Probably the single most crucial piece of equipment for any REMF. Don’t deploy without one! A laptop can play movies and music; it can store and display your digital photos; it can play games, and not just computer ones – with a few emulator programs, you can play Nintendo, Super Nintendo, Sega Genesis, and even Playstation1 games; and you can use it for composing letters, emails, and any other documents you might need to produce during your tour.

Laptops are powerful enough to do most everything your desktop can do, so don’t worry about losing capabilities if you’ve never owned one before. However, it’s axiomatic that you can only get two of three traits in a laptop (the three being “fast,” “cheap,” and “small”). It can be fast and cheap, but it’ll be huge; it can be cheap and small, but it won’t be fast; it can be fast and small, but it’ll cost you an arm and a leg.

Environmental hazards are a real concern. Any laptop you purchase isn’t necessarily a write-off, but there’s a real chance that your machine won’t survive the journey. You can take steps to reduce the risk, such as using your computer only indoors and investing in at least a big plastic bag to store it in. If you’re worried about the cost of replacing your laptop, you’d be well advised to buy a cheaper machine (good ones can be had for as little as $500), in case you drop it in the mud one day or something.

Features to look for? Get something with at least a three-hour battery – and make sure it’s three hours under load, not three hours just idling. Knock about 25% off the rated battery life (at a minimum) for more power-intensive applications like playing games or watching a DVD. Almost every new laptop comes with a DVD reader + CD burner, which you should have at a minimum, for watching movies and trading files with your battle buddies. If you can get a DVD burner, so much the better – much easier to back up all your photos or music files that way.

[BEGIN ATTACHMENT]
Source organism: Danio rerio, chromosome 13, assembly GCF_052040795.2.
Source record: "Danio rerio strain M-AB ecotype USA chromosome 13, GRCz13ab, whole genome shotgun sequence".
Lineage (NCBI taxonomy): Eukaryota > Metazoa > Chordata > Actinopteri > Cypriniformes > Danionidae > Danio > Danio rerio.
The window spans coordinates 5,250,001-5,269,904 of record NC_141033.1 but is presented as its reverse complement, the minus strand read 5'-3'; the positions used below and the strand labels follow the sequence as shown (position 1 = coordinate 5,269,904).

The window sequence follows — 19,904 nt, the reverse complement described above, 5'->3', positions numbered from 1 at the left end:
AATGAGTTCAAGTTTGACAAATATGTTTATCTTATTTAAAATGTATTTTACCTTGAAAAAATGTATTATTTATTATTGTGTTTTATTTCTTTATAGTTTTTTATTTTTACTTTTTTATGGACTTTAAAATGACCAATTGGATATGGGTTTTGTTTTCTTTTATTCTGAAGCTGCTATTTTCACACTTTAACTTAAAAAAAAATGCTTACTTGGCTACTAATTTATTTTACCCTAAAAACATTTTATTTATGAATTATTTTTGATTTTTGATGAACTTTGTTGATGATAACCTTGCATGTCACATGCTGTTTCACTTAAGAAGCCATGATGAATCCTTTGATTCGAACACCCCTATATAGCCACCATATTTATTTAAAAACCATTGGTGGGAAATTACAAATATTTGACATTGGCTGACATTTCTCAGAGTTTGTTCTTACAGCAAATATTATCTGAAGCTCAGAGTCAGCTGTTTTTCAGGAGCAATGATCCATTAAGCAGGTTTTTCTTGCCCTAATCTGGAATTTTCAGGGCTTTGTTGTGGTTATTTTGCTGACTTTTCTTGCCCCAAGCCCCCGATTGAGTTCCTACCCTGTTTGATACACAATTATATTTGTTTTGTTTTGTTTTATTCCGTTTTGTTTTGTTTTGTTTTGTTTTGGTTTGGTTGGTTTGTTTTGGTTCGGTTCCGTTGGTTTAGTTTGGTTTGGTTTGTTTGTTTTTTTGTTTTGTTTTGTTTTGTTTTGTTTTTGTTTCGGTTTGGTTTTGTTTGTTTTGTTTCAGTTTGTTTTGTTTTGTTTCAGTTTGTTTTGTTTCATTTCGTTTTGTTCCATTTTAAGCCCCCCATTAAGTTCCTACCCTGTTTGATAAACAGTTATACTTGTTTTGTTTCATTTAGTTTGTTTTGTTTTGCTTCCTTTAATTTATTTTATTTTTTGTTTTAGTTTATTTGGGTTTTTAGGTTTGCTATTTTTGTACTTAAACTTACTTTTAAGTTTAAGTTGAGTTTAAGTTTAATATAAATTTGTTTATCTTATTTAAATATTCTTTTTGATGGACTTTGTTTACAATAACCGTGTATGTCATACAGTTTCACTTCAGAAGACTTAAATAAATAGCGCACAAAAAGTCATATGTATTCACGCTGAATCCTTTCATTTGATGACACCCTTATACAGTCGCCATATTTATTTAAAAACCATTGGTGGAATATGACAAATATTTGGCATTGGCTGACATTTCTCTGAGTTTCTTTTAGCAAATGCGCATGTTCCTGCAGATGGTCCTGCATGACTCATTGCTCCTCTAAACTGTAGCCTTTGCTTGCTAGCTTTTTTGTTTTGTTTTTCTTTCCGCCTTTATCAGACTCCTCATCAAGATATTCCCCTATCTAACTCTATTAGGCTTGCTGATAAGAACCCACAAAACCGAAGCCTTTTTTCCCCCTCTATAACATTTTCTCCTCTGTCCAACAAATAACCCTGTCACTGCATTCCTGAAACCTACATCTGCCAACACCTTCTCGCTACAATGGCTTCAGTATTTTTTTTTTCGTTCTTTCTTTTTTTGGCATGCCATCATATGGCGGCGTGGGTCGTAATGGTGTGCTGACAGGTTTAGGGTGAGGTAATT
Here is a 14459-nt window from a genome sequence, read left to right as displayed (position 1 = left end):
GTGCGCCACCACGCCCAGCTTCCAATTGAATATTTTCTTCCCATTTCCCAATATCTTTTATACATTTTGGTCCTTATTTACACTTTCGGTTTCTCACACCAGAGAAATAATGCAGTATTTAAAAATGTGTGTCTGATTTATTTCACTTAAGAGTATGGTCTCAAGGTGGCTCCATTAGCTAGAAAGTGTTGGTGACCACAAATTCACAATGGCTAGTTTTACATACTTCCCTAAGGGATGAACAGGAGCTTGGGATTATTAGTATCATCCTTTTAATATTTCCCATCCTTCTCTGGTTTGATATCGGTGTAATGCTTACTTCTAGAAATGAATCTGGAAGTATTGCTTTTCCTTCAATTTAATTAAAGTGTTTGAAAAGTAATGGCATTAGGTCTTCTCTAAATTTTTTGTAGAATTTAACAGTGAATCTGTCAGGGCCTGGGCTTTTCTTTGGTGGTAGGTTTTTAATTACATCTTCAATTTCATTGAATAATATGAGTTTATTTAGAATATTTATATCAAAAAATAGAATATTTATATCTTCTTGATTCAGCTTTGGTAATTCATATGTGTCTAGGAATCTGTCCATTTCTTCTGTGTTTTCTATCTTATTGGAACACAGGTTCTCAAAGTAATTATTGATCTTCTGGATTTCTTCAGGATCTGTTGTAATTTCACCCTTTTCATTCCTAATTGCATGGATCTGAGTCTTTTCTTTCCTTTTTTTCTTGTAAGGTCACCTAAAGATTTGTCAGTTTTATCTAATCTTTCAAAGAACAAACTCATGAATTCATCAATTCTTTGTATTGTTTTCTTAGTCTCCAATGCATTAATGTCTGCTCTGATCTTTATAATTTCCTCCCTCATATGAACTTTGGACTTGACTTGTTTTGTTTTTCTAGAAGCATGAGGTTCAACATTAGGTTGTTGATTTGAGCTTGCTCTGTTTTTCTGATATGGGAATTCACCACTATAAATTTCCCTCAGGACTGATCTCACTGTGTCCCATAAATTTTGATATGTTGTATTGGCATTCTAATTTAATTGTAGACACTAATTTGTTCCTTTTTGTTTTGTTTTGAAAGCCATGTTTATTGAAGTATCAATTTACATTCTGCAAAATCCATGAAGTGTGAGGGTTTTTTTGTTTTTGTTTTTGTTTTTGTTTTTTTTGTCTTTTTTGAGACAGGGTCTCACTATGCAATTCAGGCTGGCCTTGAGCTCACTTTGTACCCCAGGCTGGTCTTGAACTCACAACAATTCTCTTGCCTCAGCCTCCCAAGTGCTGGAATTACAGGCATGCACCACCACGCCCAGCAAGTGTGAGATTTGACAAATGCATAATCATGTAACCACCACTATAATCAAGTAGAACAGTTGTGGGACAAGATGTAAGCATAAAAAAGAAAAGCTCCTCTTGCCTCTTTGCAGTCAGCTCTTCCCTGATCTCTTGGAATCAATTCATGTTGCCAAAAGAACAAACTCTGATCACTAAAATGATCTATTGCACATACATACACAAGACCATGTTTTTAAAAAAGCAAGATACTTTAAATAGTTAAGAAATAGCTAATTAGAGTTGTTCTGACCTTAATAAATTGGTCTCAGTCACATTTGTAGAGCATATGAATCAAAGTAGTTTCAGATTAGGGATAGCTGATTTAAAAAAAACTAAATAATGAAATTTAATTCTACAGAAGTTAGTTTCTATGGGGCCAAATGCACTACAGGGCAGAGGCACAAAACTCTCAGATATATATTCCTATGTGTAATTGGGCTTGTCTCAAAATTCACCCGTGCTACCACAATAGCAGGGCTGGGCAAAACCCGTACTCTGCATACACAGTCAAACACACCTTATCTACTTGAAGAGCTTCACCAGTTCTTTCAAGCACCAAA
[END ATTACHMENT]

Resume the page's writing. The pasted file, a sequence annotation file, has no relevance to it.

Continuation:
My gear: Sony VAIO V505-EX. 1.5GHz Pentium-M CPU, 768MB RAM (upgraded), 60GB hard drive, 12.1″ screen. Cost: $1750

Pros: sexy looking, good battery life (3-6 hours), has IEEE1394/firewire port, good balance of size and performance, bright screen

Cons: screen has horrible viewing angle, color balance is all wrong, brightness is much higher than other monitors which makes photo editing difficult, driver support from Sony is mediocre

Bring it to Iraq?: It’s the perfect size and I’m quite happy with it, except for the screen, which is a major disappointment. It’s held up well so far; we’ll see how it does in the heat of summer.

Bring a mouse if you hate touchpads. Personally, I really only need a mouse for playing games, though it is handy for photo editing and whatnot.

Speakers are nice to have, especially if you’re living in a trailer and not a tent over here. Don’t count on being able to buy speakers in-country, though – even on Camp Liberty, the PX doesn’t sell them. The “bazaar” (a.k.a., “haji shop”) does, but they’re crappy and they run on local power, not US-type, so they’re basically useless if you bring them home.